Anyone who has worked passionately on an issue or political campaign knows that civics is work.
This is the work of the world. It is rarely paid.
A job is what you do for money. Sometimes your work is your job (and congratulations) but income doesn’t make your work suddenly worth more.
Income is the money you need to buy what you truly want for a life you love. It can come from a job, or rental properties or social security/pension or a sprint through a decade or so of earning and saving as much as possible and then living from the returns on your investments. It can also come from windfalls – inheritance, lottery, a government program (like the Alaska Permanent Fund).
When you depend on a job for an income and for all the benefits of work – and your job disappears to layoffs, outsourcing, AI and robotics – both your financial life and your sense of purpose can collapse, taking everyone you love down with you.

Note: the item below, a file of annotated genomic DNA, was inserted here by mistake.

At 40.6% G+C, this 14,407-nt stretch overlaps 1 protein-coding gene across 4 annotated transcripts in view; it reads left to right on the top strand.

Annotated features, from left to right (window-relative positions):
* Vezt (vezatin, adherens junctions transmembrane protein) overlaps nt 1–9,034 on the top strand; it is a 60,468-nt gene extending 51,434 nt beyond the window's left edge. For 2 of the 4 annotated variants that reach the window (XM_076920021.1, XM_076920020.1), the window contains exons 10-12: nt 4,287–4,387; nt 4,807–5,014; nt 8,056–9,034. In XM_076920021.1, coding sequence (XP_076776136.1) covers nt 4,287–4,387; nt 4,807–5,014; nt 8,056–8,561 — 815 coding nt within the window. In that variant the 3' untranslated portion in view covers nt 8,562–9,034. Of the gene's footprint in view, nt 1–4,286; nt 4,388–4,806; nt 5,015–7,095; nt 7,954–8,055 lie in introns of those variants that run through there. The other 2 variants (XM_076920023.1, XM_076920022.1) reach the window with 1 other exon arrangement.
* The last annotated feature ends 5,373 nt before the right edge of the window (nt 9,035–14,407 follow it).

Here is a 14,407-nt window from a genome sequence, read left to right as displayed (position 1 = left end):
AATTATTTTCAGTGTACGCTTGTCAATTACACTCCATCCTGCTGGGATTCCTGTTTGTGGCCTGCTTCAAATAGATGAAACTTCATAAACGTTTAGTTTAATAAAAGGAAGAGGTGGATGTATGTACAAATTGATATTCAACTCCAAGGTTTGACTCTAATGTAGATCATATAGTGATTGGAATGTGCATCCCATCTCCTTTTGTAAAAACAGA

Our society has dedicated nearly two centuries to employing people in jobs – with unions working for better pay and conditions. We measure our economy by job creation and industrial productivity, even though many jobs don’t page a living wage. And what of the increasingly jobless future predicted by tech giants and activists alike?
Individuals can and should shield themselves from this shifting job landscape through conscious spending, systematic savings and investing for future income. We should also widen our sense of identity from job to all our volunteering and caring and creativity to preserve our joy even if our job disappears.
Society should also prepare for diminishing jobs. Bill Gates believes we should tax robots and share the wealth. Elon Musk, Chris Hughes (cofounder of Facebook), and Andy Stern (former head of the SEIU) among many others – left and right – believe some form of “universal basic income” is critical.
Understanding that work, income and job are different from one another prepares us to live in this rapidly changing world – with that sense of meaning and agency my life has given me.